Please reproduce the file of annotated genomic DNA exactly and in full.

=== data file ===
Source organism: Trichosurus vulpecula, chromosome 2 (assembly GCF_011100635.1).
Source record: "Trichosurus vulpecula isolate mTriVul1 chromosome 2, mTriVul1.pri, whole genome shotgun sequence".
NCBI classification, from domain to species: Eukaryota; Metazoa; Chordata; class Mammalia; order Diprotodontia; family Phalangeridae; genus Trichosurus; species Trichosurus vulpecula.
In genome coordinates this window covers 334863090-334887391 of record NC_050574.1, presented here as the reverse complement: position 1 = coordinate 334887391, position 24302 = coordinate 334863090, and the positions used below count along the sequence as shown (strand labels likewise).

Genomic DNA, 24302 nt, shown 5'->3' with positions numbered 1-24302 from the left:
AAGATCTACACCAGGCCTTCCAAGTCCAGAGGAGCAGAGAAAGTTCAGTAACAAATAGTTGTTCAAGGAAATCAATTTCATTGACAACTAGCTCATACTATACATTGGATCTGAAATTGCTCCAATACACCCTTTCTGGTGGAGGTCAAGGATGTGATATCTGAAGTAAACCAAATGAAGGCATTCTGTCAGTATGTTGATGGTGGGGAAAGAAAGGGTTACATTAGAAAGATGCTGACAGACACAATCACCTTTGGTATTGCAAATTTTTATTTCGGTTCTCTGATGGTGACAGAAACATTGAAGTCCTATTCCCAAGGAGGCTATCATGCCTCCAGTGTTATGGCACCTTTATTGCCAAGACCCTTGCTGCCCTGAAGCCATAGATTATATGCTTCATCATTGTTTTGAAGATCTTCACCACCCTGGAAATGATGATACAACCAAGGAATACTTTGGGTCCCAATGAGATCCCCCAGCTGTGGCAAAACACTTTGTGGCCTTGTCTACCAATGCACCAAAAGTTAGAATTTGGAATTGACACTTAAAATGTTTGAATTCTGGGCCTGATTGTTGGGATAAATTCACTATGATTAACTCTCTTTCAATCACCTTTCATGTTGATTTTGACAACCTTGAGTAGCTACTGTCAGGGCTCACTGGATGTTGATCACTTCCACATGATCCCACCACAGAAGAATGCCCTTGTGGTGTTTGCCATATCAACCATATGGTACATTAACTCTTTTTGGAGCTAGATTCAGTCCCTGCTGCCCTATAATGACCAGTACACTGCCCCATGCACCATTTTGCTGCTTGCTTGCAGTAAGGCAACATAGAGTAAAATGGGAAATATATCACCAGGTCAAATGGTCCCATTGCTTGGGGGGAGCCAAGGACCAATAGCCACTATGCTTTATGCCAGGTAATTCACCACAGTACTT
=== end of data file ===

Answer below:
Source organism: Trichosurus vulpecula, chromosome 2 (assembly GCF_011100635.1).
Source record: "Trichosurus vulpecula isolate mTriVul1 chromosome 2, mTriVul1.pri, whole genome shotgun sequence".
NCBI classification, from domain to species: Eukaryota; Metazoa; Chordata; class Mammalia; order Diprotodontia; family Phalangeridae; genus Trichosurus; species Trichosurus vulpecula.
In genome coordinates this window covers 334863090-334887391 of record NC_050574.1, presented here as the reverse complement: position 1 = coordinate 334887391, position 24302 = coordinate 334863090, and the positions used below count along the sequence as shown (strand labels likewise).

Genomic DNA, 24302 nt, shown 5'->3' with positions numbered 1-24302 from the left:
AAGATCTACACCAGGCCTTCCAAGTCCAGAGGAGCAGAGAAAGTTCAGTAACAAATAGTTGTTCAAGGAAATCAATTTCATTGACAACTAGCTCATACTATACATTGGATCTGAAATTGCTCCAATACACCCTTTCTGGTGGAGGTCAAGGATGTGATATCTGAAGTAAACCAAATGAAGGCATTCTGTCAGTATGTTGATGGTGGGGAAAGAAAGGGTTACATTAGAAAGATGCTGACAGACACAATCACCTTTGGTATTGCAAATTTTTATTTCGGTTCTCTGATGGTGACAGAAACATTGAAGTCCTATTCCCAAGGAGGCTATCATGCCTCCAGTGTTATGGCACCTTTATTGCCAAGACCCTTGCTGCCCTGAAGCCATAGATTATATGCTTCATCATTGTTTTGAAGATCTTCACCACCCTGGAAATGATGATACAACCAAGGAATACTTTGGGTCCCAATGAGATCCCCCAGCTGTGGCAAAACACTTTGTGGCCTTGTCTACCAATGCACCAAAAGTTAGAATTTGGAATTGACACTTAAAATGTTTGAATTCTGGGCCTGATTGTTGGGATAAATTCACTATGATTAACTCTCTTTCAATCACCTTTCATGTTGATTTTGACAACCTTGAGTAGCTACTGTCAGGGCTCACTGGATGTTGATCACTTCCACATGATCCCACCACAGAAGAATGCCCTTGTGGTGTTTGCCATATCAACCATATGGTACATTAACTCTTTTTGGAGCTAGATTCAGTCCCTGCTGCCCTATAATGACCAGTACACTGCCCCATGCACCATTTTGCTGCTTGCTTGCAGTAAGGCAACATAGAGTAAAATGGGAAATATATCACCAGGTCAAATGGTCCCATTGCTTGGGGGGAGCCAAGGACCAATAGCCACTATGCTTTATGCCAGGTAATTCACCACAGTACTT